recently shared some insights on social media about bullying and I could not believe the overwhelming response. My opening line was, “I am anti Pink Shirt Day”. From there I explained how I completely support the mission of anti-bullying and what it represents. Pink Shirt Day has brought a lot of awareness and opened a dialogue. The reason I spoke out about this is, if you put a pink shirt on your child today and they still bully tomorrow, then what is the point? Let us start changing behaviours not just our shirts. The Superpower Project column is about highlighting various challenges or “kryptonites” facing women and helping us neutralize their effect on us. That one post on February 24th exposed we need more conversations and more actions. Women, men, mothers, and fathers all resonated with my perspective. They echoed my words that we need to move the needle more on abolishing bullying in our schools. I also confessed I have experienced 22 // Community Now!

endless tormenting by women in the last few years. Then something remarkable happened. Bravery overcame fear. Women flooded my inbox with revelations on how they too are experiencing bullying in the workplace and in their social circles. The activist in me became ignited and now passion leads the way. I am tired of marketing campaigns. I am annoyed at band wagon supporters. I am angry 7-year-olds are bullying and be being bullied. I am frustrated adults are feeling unsafe at work. If we don’t take a conscious effort in curbing the bully mentality daily, then we become active participants in the bullying. The cycle keeps repeating itself. When David Shepherd and Travis Price took a stand against bullying in 2007, they created a conversation. They awakened a kindness culture. They became the change. Unfortunately, many businesses and schools have bought into this concept only for a day and not a lifetime. Don’t wear pink today if you


aren’t prepared to take a stance the other 364 days of the year. Don’t show up to work with a pink shirt today and exclude someone tomorrow. Bullying isn’t just mean words or violence it can also take on a more subtle form. My daughter is excluded at her school and I continually get left out. This is the opposite of kind. Exclusion isn’t a form of bullying—it is bullying. Pink Shirt Day isn’t the problem but rather it is what’s not happening the rest of the year. How can children feel safe at school if their institutions aren’t embodying the signs, campaigns, and mission statements posted everywhere? Isn’t that hypocrisy? We need to put on a “pink shirt” every single day and hold the line on kindness. We owe that to our kids, our community, and ourselves. When women confide in me, it stirs my soul: “Thank you for speaking about this Blaise. This last year and a half I have been bullied by a couple of women and it has been the worst year of my life. I literally work, take the kids to school, and come home. It is so hard. I have seriously been contemplating moving.” “Social isolation in group settings is brutal. I see it all the time in my work, cliques etc. One minute you’re in, then someone gets mad at you and you’re not asked to go on the lunch time walk. Or you hear about how everyone went out for lunch and no one invited you, or everyone gets birthday cards except for you. It is a painful experience.” Just like the schools take on a kindness contradiction so are the workplaces. How can someone step forward and voice they feel unsafe when they have an anti-bullying program at work? How can adults be bullied? Shouldn’t we be able to stand up for ourselves? This creates a level of shame and confusion and then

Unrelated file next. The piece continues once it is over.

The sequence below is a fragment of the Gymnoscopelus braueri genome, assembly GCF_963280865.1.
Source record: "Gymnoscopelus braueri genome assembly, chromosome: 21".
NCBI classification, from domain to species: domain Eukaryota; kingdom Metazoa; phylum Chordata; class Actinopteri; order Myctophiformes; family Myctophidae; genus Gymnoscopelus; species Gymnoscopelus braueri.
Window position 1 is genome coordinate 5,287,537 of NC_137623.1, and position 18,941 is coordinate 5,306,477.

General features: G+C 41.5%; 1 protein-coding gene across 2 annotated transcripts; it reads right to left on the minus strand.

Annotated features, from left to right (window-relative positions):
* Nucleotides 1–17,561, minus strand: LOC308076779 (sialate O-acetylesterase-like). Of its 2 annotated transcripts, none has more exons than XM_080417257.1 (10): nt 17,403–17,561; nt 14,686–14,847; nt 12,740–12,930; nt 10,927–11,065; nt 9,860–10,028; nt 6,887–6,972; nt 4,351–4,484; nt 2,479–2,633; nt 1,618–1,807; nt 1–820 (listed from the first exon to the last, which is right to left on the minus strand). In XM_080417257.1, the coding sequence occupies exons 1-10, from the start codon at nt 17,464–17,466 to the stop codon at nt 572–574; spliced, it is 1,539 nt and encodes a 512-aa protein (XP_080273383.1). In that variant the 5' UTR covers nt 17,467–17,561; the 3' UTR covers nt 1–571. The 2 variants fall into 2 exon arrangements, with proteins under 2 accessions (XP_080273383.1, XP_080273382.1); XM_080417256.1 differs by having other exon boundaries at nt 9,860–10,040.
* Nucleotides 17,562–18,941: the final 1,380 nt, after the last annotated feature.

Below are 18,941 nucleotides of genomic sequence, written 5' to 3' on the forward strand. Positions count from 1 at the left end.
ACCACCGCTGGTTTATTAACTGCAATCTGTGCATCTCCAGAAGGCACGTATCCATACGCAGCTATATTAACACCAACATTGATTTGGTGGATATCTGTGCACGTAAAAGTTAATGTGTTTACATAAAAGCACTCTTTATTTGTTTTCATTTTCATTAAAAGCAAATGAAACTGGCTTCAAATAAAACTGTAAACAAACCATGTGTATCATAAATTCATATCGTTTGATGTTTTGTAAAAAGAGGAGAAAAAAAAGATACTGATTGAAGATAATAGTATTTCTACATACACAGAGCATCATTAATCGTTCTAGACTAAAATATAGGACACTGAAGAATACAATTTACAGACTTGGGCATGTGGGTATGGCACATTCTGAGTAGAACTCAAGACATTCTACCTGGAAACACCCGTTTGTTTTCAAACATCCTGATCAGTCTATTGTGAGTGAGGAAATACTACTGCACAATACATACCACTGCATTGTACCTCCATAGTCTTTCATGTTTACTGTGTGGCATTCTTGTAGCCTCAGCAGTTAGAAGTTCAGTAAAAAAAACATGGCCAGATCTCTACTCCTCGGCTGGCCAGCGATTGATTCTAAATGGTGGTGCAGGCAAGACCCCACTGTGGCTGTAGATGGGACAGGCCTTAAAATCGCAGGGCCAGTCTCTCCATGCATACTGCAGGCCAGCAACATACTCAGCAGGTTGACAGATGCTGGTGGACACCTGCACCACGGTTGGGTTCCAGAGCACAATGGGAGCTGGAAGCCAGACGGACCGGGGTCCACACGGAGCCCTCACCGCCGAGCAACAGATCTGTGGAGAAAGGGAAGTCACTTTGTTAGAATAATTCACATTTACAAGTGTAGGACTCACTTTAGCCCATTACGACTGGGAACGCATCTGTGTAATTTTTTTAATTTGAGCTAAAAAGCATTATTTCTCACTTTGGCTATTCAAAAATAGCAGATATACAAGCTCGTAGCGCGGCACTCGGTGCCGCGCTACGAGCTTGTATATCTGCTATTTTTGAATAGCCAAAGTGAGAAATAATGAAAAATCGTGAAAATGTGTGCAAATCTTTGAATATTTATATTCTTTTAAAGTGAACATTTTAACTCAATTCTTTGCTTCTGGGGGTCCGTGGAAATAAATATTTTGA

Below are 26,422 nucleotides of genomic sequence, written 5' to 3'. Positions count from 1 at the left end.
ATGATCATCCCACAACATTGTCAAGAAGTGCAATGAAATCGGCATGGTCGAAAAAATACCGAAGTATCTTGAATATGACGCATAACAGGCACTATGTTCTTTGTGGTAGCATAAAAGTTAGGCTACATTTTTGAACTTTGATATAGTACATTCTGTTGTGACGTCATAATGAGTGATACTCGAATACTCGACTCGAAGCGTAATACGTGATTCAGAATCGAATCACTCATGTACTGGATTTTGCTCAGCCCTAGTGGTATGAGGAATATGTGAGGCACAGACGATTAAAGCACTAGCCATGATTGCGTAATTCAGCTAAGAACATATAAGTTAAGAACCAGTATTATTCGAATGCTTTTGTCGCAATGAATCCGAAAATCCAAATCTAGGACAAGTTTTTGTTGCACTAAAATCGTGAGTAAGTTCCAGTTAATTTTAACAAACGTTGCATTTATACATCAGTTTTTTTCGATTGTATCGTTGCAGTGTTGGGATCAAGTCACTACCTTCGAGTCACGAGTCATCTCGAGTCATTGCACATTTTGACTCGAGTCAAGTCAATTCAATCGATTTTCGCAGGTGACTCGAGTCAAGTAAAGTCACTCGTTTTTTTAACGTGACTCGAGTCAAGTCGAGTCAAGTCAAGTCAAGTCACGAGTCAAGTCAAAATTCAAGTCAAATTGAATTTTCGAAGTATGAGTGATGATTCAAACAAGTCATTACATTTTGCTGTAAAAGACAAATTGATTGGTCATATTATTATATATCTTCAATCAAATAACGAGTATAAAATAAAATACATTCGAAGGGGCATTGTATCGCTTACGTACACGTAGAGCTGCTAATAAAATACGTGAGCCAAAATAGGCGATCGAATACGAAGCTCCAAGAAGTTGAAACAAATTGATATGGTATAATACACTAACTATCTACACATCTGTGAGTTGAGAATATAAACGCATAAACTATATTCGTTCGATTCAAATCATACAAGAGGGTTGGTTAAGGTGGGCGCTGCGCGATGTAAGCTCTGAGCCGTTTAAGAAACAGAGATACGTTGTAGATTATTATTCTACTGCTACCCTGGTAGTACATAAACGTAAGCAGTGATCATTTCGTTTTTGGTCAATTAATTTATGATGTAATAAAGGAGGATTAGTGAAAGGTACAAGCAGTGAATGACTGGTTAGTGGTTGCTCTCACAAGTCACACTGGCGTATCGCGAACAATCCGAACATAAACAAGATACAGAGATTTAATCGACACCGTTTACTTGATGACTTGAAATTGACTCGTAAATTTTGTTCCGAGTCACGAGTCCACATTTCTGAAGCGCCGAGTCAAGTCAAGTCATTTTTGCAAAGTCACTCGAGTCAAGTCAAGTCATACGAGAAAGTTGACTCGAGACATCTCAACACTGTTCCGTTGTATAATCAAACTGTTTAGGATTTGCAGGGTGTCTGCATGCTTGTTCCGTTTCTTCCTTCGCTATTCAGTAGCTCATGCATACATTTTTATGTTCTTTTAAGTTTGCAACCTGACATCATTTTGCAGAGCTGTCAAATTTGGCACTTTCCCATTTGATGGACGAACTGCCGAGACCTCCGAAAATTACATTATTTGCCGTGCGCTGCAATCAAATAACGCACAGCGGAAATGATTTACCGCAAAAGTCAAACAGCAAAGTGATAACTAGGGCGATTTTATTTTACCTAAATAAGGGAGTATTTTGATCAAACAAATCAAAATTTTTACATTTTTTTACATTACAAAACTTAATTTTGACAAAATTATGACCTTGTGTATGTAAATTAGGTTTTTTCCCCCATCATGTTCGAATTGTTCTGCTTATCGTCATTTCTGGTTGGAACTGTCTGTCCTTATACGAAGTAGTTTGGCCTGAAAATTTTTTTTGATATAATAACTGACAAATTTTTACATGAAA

ultimately a gag order on anyone wishing to speak out. Or the fear of being ostracized even more overrides the call to be brave. What is the solution? 'I want to tell you a secret, a great secret that will see you through all the trials that life can offer. You must always remember this. Have courage and be kind.' - Ella’s Mother (Cinderella) I just heard this quote, and it sparked a profound realization. We cannot have kindness without courage. In a world filled with hurts and cruelty, when someone chooses kindness, they are incredibly brave. Let us tackle the problem by the root and teach parents and children to be reflective and realize our bullying behaviours come from our own hurts. Let’s encourage bravery to face those hurts and heal them. If we don’t pick up the mantle of courage in the present moment, aren’t we doomed to perpetuate the callous culture? The child bully today becomes the tormenting co-worker tomorrow. Our words and actions have the power to heal or to hurt. Don’t you be the prick. Today I choose to look in the mirror. Today I acknowledge my critical or judgmental thoughts of others is me feeling inadequate. Today I choose courage and admit those insecurities to myself. Today I recognize me excluding someone is me rejecting myself. Today I choose to change the atmosphere and wear my pink shirt. My courage and commitment today, changes our tomorrow. Learn more about the Heroine Movement www.blaisehunter.com